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Author Topic: Why $17??  (Read 12352 times)
ElectricMonk
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June 30, 2011, 01:04:58 PM
 #21

Seems like $17 dollars might be the price in kWh to produce a Bitcoin under current conditions?

Not even close.

If current conditions were stable ( they are not, but we are talking about the current conditions) then a miner could expect a 500% ROI on reasonably cost efficient rigs, and not particularly cheap electricity.

The value of bitcoins is currently higher than their cost of production, and if nothing changed in the market it would stay that way for a decade, at which point the block reward would have dwindled to near the price in kWh.

That's good. I'll expect the Bitcoin price to increase 6 fold before stabilising then.

Excellent news!

Show me how you got your 500% and I'll send you some cash and you can keep half of the ROI. Scrap that. I'll just buy more coin.
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June 30, 2011, 01:24:24 PM
 #22

Why has the price been hanging around $17 for so long? Is there some market fundamentals I'm missing? Is 17 some significant occult number? is Mister Seventeen toying with us?

Let me consult my magic 17 Ball (1+7=8)

"Looks cloudy - Try again later"
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June 30, 2011, 01:26:35 PM
 #23

A typical electricity cost now is $1.50 per BTC. This doesn't account for equipment depreciation or time invested, just electricity. Of course, it varies according to your rate and this is based on 0.10 US$/kWH.

We're sitting at $17 because some holders of BTC have arbitrarily decided they won't sell less than that.

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June 30, 2011, 01:29:01 PM
 #24

There is almost zero spread on Mt Gox because certain active traders were granted zero commissions for 30 days following the security problem.  Without commissions to compensate for, bid and ask prices sometimes agree to four significant digits! This situation represents an "ideal" market.

I thought this might be the case too, but the numbers don't really back it.  20k is a low volume.  If all the trades were buy at 16.75 and sell at 17.0 then there is only 5,000 USD in value flopping around at the extreme.  Of course most trades are closer to the market price and not everyone is trading to make a few pennies on the zero commission.  I've personally been doing a couple hundred trades each day(sell, then buy back) not caring if I win or lose a dollar or 10 but trying to see what changes happen near the boundary.  Without any great data all I can say is that nothing happens.  I would guess that a few others are also essentially buying and selling to themselves too just for shits and giggles and if that is true then the true volume is even lower than 20k. Maybe someone is trying to game it, but the main reason it's so stagnant is that nobody else is doing anything.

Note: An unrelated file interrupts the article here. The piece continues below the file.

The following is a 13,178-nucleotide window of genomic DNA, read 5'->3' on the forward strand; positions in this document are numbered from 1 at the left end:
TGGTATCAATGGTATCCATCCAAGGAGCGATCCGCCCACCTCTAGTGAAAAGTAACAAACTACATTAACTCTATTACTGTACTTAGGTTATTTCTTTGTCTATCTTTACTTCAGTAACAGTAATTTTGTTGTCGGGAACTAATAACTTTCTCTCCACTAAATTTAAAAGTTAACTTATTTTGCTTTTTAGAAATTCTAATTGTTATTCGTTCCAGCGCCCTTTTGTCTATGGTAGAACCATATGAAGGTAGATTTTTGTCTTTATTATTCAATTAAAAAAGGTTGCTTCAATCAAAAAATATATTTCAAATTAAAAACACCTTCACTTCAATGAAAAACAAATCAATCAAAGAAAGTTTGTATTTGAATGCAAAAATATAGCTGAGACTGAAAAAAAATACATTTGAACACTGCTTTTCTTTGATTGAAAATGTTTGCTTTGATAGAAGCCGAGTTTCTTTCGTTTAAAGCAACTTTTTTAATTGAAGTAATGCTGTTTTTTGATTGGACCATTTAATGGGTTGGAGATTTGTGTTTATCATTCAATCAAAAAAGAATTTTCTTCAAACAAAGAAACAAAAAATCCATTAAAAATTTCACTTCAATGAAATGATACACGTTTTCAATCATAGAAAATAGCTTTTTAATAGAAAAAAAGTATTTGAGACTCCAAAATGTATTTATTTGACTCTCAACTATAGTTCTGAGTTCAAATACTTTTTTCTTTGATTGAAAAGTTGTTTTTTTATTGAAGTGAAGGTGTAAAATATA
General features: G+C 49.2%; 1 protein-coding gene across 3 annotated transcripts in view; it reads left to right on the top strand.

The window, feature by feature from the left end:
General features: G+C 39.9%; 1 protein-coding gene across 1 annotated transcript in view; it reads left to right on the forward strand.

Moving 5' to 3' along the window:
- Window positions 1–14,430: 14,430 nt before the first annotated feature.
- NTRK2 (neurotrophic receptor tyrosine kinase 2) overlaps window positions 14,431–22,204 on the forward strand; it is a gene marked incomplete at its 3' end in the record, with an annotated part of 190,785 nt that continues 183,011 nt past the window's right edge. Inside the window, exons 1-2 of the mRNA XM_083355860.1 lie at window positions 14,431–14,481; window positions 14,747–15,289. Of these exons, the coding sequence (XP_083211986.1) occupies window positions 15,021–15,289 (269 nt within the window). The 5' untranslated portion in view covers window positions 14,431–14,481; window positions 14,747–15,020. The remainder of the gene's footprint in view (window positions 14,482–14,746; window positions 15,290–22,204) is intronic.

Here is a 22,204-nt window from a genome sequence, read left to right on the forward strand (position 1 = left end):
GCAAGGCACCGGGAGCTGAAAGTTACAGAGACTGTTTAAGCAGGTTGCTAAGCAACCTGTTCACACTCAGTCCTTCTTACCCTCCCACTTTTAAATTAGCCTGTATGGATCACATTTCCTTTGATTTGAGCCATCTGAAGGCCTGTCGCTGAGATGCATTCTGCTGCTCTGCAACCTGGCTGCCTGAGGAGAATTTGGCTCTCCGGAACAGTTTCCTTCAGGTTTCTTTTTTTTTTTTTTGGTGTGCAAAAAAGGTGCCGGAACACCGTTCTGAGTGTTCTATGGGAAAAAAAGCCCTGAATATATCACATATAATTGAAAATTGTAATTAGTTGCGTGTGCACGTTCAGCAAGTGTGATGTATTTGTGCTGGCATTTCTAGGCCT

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June 30, 2011, 01:29:54 PM
 #25

A typical electricity cost now is $1.50 per BTC. This doesn't account for equipment depreciation or time invested, just electricity. Of course, it varies according to your rate and this is based on 0.10 US$/kWH.

We're sitting at $17 because some holders of BTC have arbitrarily decided they won't sell less than that.


Couldn't the same be said for the people arbitrarily deciding they will not pay more than 17 for a BTC?
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June 30, 2011, 01:36:48 PM
 #26

coins are going for $20-30 on ebay.

Of course I can't say how many people are buying them using stolen ebay/paypal information which is very likely unfortunately.
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June 30, 2011, 02:24:02 PM
 #27

BECAUSE.  Cool
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June 30, 2011, 02:43:00 PM
 #28


Let me consult my magic 17 Ball (1+7=8)

"Looks cloudy - Try again later"

Yea thats just a storm-front passing...outlook forecast is fine and sunny Smiley

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grid
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June 30, 2011, 02:44:32 PM
 #29

A typical electricity cost now is $1.50 per BTC.

That sounds like an old figure.

At the current difficulty of 1,379,223 you need roughly 1,370 MHash/s to generate 1 BTC per day.
The efficiency of most GPU miners hovers at a bit under 1.3MHash/J which means you need to have just the GPUs consuming at least 1kW of electricity to get that MHash rate.
1kW over 24 hours = 24kWh
24kWH*0.10$=2.4$/BTC
This is a very conservative estimate as real world mining rig efficiencies as measured at the socket are even lower. But still your point is valid and the mining price is way lower than $17.

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June 30, 2011, 02:53:15 PM
 #30

coins are going for $20-30 on ebay.

Of course I can't say how many people are buying them using stolen ebay/paypal information which is very likely unfortunately.

that's because more people have ebay accounts than mtgox accounts...

look the problem is adoption...  at most there are what... 100,000 of us.. total (as it stands now).

If the adoption rate increases than the prices increase....   the problem is 99.9999% of the population don't know what a bitcoin is..  and the .00001% of the population that does is hording them....  in other words it's changing hands ONLY within that 100,000 people....   you need to widen the market to get this to work.. it needs to reach 100,000,000 people....   

You're trying to go international with a population of Allentown, PA.

you need easier to use clients,  mobile access, central wallets,  debit cards that work with it,  you need to adopt this currency to a quasi tangible one...  merchants need to be able to log bitcoins in their quickbooks as a cash deposit...  the IRS wants to tax them the same way they tax dollar transfers... 

I think your getting the point...  the problem is out of the 100,000 people using them.. only hundred or two of them are actually building tools to make it more used.

this will take years to develop ....




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June 30, 2011, 03:05:45 PM
 #31

A typical electricity cost now is $1.50 per BTC.

That sounds like an old figure.